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Turbine blades are critical components in both aircraft and stationary gas turbines. They must be capable to withstand extreme conditions of temperature and stress during operation. The demand for increase of the operating temperature above 1000°C resulted in a development of directionally solidified single crystal (SC) superalloys for gas turbine blades [1÷3]. Single crystal solidification was achieved by application of helical grain selector between the casting and chill plate, enabling selection of a single grain, which fills the whole mould by dendritic growth. Although such superalloys are called “single crystals", they consist of two phases: γ solid solution matrix and about 70% volume fraction of γʹ precipitates. Segregation of chemical elements, which occurs during solidification, leads to the differences in the microstructure inside dendrite arms and between them. Dendritic regions consist of γʹ precipitates surrounded by narrow γ channels, while interdendritic spaces contain coarse irregular γ-γʹ eutectic islands [3÷6]. Casting of turbine blades in single crystal form is very complicated and requires definition of optimum parameters of technological process. Beside the careful inspection of the presence of casting defects, the quality control of as-cast blades involves checking of the deviation from the desired crystallographic orientation, which should be less than 15° [1]. However, to check in more detail if the solidification parameters of the casting are properly chosen, the assessment of the microstructure in microand nanoscale should be performed. The present paper reports the results of the analysis of the crystallographic orientation and microstructure of trial casting of CMSX-4 single crystal gas turbine blade performed within the project on “Dire[...]

Influence of polyethylenimine on the electrophoretic deposition of SiO2 and Ni/SiO2 coatings on 316L stainless steel DOI:10.15199/28.2016.4.6


  The aim of the present work was to investigate the influence of polyethylenimine, a cationic polymer surfactant, on the microstructure and corrosion resistance of SiO2 and Ni/SiO2 coatings electrophoretically deposited on 316L stainless steel. The relationship between zeta potential and pH of the ethanol-based suspensions of SiO2 and Ni powder particles with addition of polyethylenimine was determined. The parameters of electrophoretic deposition process (applied voltage, time, distance between electrodes) were developed to prepare good quality coatings. Cathodophoresis from suspensions with polyethylenimine addition was performed with slightly lower applied voltage and time as compared to anodic deposition of coatings without surfactant. The microstructure of the coatings, their surface roughness and adhesion to the substrate were investigated. The protective behaviour of the coatings was studied by potentiodynamic measurements in 3.5% NaCl water solution. The microstructure and properties of the coatings were compared with those obtained without polyethylenimine addition. It was determined that the microstructure of SiO2 and Ni/SiO2 coatings deposited from suspensions containing polyethylenimine was more uniform and contained smaller amount of cracks and voids than the coatings achieved without polyelectrolyte. It was also observed that the quality improvement of the coatings deposited on 316L steel due to addition of polyelectrolyte with binding properties leads to increase of their corrosion resistance. Key words: electrophoretic deposition (EPD), SiO2 coatings, Ni/SiO2 composite coatings, polyelectrolyte, polyethylenimine.1. INTRODUCTION 316L stainless steel is widely used in applications involving severe corrosive conditions. Due to the formation of a thin chromium oxide film the steel exhibits good corrosion resistance in oxidising media [1]. However, in Cl- containing environment, deterioration of the passive film occurs and the stee[...]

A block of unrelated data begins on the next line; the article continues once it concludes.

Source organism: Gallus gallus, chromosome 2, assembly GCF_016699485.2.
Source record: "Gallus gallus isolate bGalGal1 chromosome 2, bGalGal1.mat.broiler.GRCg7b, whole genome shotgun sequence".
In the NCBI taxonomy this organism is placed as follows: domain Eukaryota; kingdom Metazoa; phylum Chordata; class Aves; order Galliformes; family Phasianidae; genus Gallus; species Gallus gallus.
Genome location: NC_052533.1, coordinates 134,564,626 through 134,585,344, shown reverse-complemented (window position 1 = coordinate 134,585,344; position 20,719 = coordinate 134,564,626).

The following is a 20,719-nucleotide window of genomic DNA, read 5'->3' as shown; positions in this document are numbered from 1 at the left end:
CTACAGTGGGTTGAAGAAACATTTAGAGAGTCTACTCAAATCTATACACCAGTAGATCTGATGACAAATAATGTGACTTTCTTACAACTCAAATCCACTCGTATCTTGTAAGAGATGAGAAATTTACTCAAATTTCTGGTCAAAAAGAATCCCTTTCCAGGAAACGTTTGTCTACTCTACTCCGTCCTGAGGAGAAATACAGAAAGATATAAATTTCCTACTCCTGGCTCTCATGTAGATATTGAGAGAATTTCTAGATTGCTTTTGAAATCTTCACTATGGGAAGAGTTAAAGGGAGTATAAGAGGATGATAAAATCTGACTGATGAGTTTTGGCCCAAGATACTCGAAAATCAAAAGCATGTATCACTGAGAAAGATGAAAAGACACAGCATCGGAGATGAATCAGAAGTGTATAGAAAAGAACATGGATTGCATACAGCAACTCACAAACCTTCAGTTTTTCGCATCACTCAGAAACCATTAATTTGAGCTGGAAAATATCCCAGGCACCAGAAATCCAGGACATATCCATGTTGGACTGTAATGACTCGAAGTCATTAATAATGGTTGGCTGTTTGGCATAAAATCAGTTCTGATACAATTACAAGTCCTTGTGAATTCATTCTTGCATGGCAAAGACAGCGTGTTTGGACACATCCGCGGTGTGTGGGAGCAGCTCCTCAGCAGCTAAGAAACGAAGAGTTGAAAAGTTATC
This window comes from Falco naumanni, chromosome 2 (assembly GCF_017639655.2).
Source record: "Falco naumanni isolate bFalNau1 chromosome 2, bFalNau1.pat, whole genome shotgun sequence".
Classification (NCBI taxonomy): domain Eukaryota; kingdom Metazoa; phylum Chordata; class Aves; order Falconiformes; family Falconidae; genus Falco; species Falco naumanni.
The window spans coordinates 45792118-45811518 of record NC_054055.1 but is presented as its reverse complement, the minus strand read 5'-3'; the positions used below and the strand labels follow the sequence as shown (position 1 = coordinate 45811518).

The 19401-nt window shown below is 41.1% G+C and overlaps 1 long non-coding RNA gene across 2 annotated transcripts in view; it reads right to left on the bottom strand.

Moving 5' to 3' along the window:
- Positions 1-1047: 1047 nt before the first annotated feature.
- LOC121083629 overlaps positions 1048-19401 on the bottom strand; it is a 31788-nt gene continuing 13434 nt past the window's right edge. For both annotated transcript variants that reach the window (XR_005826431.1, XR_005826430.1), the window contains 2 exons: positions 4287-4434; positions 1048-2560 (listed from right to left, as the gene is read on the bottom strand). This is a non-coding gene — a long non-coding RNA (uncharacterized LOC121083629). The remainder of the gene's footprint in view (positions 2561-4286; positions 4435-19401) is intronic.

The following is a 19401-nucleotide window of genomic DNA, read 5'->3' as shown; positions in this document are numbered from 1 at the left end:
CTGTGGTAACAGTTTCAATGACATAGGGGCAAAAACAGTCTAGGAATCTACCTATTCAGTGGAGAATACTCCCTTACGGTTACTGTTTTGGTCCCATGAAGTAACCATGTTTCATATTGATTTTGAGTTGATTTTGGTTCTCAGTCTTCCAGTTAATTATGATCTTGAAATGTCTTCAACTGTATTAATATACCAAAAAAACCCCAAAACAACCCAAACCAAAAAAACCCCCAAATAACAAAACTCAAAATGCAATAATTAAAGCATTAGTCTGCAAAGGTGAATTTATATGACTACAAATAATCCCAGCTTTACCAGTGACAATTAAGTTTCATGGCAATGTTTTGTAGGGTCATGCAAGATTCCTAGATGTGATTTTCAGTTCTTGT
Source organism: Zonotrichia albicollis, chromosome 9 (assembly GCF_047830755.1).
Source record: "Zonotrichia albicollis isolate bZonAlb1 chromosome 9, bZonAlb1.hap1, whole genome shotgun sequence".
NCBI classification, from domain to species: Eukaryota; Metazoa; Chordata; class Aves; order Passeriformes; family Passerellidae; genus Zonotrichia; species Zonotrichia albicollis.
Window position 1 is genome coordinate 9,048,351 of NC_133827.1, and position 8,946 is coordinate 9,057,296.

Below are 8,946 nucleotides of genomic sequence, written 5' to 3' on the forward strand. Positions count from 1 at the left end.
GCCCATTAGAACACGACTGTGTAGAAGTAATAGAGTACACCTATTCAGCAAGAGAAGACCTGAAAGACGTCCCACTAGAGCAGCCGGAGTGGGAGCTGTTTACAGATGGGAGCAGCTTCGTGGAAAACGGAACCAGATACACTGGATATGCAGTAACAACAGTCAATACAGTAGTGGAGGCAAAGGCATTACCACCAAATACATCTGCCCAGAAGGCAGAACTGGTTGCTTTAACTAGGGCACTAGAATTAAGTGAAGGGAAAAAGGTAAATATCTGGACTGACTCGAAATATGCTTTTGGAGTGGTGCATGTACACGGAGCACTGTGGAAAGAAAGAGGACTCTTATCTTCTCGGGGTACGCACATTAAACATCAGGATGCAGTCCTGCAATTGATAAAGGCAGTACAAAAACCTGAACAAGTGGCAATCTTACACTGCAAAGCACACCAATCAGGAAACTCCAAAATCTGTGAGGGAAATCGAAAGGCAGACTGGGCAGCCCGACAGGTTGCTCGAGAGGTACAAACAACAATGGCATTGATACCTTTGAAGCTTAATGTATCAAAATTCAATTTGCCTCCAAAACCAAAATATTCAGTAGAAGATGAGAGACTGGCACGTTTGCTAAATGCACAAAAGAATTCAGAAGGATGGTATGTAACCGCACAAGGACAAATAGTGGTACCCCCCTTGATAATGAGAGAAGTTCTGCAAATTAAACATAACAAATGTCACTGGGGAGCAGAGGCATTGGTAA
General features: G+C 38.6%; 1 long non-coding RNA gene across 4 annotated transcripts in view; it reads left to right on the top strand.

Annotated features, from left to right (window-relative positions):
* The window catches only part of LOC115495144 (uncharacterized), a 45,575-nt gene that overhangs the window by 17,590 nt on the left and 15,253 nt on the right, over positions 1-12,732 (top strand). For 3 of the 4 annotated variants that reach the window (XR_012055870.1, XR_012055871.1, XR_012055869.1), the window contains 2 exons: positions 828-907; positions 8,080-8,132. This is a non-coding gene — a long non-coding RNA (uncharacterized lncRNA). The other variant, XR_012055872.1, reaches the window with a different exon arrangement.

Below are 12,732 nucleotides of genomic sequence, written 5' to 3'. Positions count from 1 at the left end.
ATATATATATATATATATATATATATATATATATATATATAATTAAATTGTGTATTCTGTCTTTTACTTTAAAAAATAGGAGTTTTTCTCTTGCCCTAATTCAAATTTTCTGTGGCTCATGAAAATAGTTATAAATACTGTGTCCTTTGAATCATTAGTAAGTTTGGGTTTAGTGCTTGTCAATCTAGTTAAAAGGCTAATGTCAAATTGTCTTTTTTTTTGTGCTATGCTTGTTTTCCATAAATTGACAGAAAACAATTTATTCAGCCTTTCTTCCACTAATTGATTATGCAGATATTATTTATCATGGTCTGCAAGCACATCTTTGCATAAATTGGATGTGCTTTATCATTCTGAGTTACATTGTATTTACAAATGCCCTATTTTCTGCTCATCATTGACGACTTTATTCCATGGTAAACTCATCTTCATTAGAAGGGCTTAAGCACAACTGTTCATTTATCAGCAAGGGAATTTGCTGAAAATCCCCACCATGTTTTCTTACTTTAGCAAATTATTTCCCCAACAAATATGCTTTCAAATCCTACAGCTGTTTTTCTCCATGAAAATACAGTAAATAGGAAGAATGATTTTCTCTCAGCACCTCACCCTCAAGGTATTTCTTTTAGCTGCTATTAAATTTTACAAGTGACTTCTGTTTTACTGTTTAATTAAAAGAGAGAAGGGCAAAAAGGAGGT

Development of single crystal Ni-based superalloys for advanced aircraft turbine blades

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Development of single crystal (SX) nickel-based superalloys from polycrystalline to current SX 5th generation is discussed. The properties, and microstructural changes during creep tests under laboratory and service conditions are described. Microstructural stability of 2nd and 4th generation SX superalloys are presented and discussed. INTRODUCTION Single crystal nickel-base superalloys have[...]

Microstructure and magnetic properties of the Cu-1% Co single crystal